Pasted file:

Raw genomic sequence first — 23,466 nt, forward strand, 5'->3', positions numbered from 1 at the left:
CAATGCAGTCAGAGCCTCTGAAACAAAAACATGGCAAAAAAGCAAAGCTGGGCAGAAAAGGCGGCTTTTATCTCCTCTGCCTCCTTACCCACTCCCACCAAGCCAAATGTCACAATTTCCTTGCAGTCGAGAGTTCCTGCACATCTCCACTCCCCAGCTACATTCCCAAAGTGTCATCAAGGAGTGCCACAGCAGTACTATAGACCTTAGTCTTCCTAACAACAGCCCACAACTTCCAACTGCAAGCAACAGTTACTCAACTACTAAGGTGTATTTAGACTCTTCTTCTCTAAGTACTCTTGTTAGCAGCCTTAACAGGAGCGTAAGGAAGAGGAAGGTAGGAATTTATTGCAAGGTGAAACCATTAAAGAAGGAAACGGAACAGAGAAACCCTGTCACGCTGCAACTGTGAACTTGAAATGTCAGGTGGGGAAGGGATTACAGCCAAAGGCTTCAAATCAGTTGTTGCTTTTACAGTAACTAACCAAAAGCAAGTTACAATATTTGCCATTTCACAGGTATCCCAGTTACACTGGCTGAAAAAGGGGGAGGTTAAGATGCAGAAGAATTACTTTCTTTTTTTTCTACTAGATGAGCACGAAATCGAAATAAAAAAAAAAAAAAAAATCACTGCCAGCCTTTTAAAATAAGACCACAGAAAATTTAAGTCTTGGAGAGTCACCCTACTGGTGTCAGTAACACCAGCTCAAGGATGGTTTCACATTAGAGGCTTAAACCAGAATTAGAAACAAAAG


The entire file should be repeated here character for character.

Raw genomic sequence first — 23,466 nt, forward strand, 5'->3', positions numbered from 1 at the left:
CAATGCAGTCAGAGCCTCTGAAACAAAAACATGGCAAAAAAGCAAAGCTGGGCAGAAAAGGCGGCTTTTATCTCCTCTGCCTCCTTACCCACTCCCACCAAGCCAAATGTCACAATTTCCTTGCAGTCGAGAGTTCCTGCACATCTCCACTCCCCAGCTACATTCCCAAAGTGTCATCAAGGAGTGCCACAGCAGTACTATAGACCTTAGTCTTCCTAACAACAGCCCACAACTTCCAACTGCAAGCAACAGTTACTCAACTACTAAGGTGTATTTAGACTCTTCTTCTCTAAGTACTCTTGTTAGCAGCCTTAACAGGAGCGTAAGGAAGAGGAAGGTAGGAATTTATTGCAAGGTGAAACCATTAAAGAAGGAAACGGAACAGAGAAACCCTGTCACGCTGCAACTGTGAACTTGAAATGTCAGGTGGGGAAGGGATTACAGCCAAAGGCTTCAAATCAGTTGTTGCTTTTACAGTAACTAACCAAAAGCAAGTTACAATATTTGCCATTTCACAGGTATCCCAGTTACACTGGCTGAAAAAGGGGGAGGTTAAGATGCAGAAGAATTACTTTCTTTTTTTTCTACTAGATGAGCACGAAATCGAAATAAAAAAAAAAAAAAAAATCACTGCCAGCCTTTTAAAATAAGACCACAGAAAATTTAAGTCTTGGAGAGTCACCCTACTGGTGTCAGTAACACCAGCTCAAGGATGGTTTCACATTAGAGGCTTAAACCAGAATTAGAAACAAAAG